Trump’s global antagonism

December 26,2017

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The UN General Assembly sent a message from the world to the Trump administration yesterday – and it wasn’t pretty. Despite dire threats to countries voting against the United States, a huge majority of countries called Trump’s bluff to condemn Trump’s recognition of Jerusalem as the capital of Israel.

The United States, with its uncritical support of Israeli violations, has long been criticized at the UN. But Thursday’s vote reflects the profound global antagonism that the Trump administration has caused and indeed embraced. And once again US protection of Israel is the basis for Washington being so thoroughly isolated at the UN.

Trump’s decision to recognize Jerusalem as Israel’s capital reflects the centrality of Israel in his Middle East policy. It was driven by Trump’s eagerness to placate his right-wing Christian Zionist base and to please his key donor, the Israel-can-do-no-wrong casino magnate Sheldon Adelson.

The decision was taken despite its potential to undermine the regional anti-Iran alliance being orchestrated by Jared Kushner and Saudi Crown Prince Mohamed bin Salman. That dangerous effort would actually threaten an even greater possibility of new war in the region.

While the language was far more insulting–including Trump’s dismissive “we don’t care” statement regarding the impact of cutting aid to impoverished countries – Trump’s bullying response to the General Assembly condemnation is consistent with earlier US practices at the UN. Ambassador Nikki Haley’s warning that “we’re taking names” of countries daring to vote against Washington, and Trump’s threat to cut aid to those countries, were both taken straight out of earlier US playbooks. Both Bush presidents, father and son, used bribes, threats and punishments against any country that dared defy US interests at the UN.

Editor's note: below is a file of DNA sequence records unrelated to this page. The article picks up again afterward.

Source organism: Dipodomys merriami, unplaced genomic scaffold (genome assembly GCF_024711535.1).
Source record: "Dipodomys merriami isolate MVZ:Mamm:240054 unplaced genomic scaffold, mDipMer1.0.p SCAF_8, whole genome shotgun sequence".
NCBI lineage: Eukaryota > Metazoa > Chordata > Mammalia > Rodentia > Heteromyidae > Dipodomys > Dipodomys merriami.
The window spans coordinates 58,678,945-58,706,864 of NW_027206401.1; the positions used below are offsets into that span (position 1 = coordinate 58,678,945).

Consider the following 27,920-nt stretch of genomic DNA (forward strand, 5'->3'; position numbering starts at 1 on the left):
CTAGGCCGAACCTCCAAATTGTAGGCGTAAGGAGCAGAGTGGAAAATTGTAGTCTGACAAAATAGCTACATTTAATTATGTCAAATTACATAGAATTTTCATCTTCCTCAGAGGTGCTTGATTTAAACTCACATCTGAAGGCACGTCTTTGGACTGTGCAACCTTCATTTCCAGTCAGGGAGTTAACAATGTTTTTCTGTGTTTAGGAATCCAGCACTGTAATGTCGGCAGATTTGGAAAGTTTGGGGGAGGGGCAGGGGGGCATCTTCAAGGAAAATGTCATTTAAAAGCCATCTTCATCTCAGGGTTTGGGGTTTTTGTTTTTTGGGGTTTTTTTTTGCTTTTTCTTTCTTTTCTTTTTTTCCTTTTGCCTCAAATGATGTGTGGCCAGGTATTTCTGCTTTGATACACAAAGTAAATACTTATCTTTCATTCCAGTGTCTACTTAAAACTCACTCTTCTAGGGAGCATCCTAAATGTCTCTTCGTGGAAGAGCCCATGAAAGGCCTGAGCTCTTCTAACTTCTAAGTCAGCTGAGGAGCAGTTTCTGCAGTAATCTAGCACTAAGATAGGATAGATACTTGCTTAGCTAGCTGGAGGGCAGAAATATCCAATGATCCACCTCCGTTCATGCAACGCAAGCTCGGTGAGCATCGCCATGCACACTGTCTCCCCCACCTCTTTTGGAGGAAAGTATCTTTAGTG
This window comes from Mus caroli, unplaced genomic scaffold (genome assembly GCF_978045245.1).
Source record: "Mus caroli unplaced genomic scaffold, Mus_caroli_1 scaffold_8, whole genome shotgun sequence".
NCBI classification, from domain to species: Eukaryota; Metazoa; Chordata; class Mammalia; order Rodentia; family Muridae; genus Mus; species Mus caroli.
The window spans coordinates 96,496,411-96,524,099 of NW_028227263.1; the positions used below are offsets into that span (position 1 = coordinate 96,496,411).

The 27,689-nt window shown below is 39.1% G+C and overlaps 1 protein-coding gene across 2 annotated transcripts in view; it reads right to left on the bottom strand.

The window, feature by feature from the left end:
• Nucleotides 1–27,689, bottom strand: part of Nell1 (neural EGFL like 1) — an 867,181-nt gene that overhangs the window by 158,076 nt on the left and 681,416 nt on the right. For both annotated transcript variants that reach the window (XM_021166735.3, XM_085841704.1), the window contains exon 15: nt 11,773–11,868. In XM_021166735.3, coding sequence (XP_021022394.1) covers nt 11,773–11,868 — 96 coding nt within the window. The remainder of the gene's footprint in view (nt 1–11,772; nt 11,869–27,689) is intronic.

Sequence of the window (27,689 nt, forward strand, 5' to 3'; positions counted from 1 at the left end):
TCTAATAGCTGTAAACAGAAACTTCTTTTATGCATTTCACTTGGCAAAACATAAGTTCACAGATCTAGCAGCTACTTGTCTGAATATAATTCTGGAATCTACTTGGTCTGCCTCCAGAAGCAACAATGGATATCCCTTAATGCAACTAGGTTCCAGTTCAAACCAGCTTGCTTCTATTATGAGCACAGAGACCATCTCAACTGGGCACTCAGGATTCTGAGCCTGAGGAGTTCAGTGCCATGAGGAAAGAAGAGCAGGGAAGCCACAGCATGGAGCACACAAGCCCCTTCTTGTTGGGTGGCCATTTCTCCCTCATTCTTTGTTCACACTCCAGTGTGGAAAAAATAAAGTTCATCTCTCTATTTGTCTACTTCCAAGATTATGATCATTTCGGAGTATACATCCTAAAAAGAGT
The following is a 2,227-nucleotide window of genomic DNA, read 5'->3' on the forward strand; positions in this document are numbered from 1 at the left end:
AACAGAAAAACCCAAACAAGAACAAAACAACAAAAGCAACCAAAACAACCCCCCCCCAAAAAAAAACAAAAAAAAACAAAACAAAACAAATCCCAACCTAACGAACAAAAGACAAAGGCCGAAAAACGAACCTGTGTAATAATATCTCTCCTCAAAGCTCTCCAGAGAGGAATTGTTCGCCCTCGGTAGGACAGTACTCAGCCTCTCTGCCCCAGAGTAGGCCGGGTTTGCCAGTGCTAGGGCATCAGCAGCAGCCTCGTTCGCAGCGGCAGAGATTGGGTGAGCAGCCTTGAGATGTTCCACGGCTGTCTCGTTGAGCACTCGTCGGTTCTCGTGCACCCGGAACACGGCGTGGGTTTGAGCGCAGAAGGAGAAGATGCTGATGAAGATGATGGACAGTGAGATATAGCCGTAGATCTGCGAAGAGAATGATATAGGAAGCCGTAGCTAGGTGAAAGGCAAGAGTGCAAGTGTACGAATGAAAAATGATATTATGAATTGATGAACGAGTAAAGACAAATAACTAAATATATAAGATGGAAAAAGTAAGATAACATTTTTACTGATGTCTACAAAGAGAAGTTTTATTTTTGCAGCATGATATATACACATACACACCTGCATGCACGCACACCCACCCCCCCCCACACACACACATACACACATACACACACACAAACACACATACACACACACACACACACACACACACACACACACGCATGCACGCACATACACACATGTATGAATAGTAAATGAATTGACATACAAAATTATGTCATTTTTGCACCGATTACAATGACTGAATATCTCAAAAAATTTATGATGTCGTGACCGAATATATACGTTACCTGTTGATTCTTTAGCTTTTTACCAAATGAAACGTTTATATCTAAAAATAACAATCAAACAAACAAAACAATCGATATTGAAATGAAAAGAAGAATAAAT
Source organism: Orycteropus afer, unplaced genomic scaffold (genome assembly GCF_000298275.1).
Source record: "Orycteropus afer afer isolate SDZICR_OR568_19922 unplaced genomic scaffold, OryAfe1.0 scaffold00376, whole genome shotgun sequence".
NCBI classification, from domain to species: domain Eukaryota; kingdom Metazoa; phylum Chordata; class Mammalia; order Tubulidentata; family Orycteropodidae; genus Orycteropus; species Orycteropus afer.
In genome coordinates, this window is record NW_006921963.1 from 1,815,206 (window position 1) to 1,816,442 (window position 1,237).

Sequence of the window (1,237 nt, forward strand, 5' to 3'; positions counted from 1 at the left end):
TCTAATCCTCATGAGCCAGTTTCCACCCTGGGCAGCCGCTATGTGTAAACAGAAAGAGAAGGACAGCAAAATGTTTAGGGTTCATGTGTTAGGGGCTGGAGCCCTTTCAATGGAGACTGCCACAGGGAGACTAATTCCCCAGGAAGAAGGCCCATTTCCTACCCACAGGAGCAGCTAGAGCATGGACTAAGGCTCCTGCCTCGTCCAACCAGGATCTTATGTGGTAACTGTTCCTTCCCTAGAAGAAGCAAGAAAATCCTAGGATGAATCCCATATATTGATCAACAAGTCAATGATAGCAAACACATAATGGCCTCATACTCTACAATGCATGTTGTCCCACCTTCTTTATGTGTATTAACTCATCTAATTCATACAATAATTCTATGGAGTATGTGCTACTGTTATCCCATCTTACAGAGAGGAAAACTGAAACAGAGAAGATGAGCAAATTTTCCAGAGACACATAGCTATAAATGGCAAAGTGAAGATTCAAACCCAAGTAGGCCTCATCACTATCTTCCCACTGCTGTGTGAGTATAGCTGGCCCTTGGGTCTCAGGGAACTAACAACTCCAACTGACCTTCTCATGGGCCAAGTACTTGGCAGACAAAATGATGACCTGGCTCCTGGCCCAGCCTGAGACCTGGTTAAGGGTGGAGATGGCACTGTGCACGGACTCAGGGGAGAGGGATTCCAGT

George H.W. Bush, desperate to win Security Council support for war against Iraq in 1990, bribed Ethiopia, Colombia and Zaire with new aid packages and previously prohibited weapons. China’s abstention (to prevent a veto) was purchased for new long-term US aid and post-Tienanmen Square diplomatic rehabilitation. When Yemen voted against war, the US ambassador announced “that will be the most expensive ‘no’ vote you ever cast” – and Washington cut all aid to Yemen, then as now the poorest country in the Arab world.

In 2003, just a day before the United States launched war against Iraq, the General Assembly was considering a vote against the looming war. To head it off, Bush Junior threatened UN member states in almost the same words Nikki Haley used this week. A faxed note sent to almost all governments in the Assembly read, “the United States would regard a General Assembly resolution on Iraq as unhelpful and as directed against the United States.”

Fourteen years later Haley would ominously warn, “As you consider your vote, I want you to know that the president and US take this vote personally.”

Many of those 128 are poor, dependent countries whose leaders must have been afraid of what many in the UN still refer to as the “Yemen Precedent.” But perhaps they also had in mind another period of UN history–when the UN joined global social movements and civil society, as well as numerous governments, in refusing to endorse a criminal and immoral war. Washington threatened Security Council countries then as they threaten the Assembly now – with loss of aid, with an end to trade deals, and more.

This article has been excerpted from: ‘At United Nations, Trump’s Attack on Palestinians Rebuffed by 128 Nations’.

Courtesy: Commondreams.org


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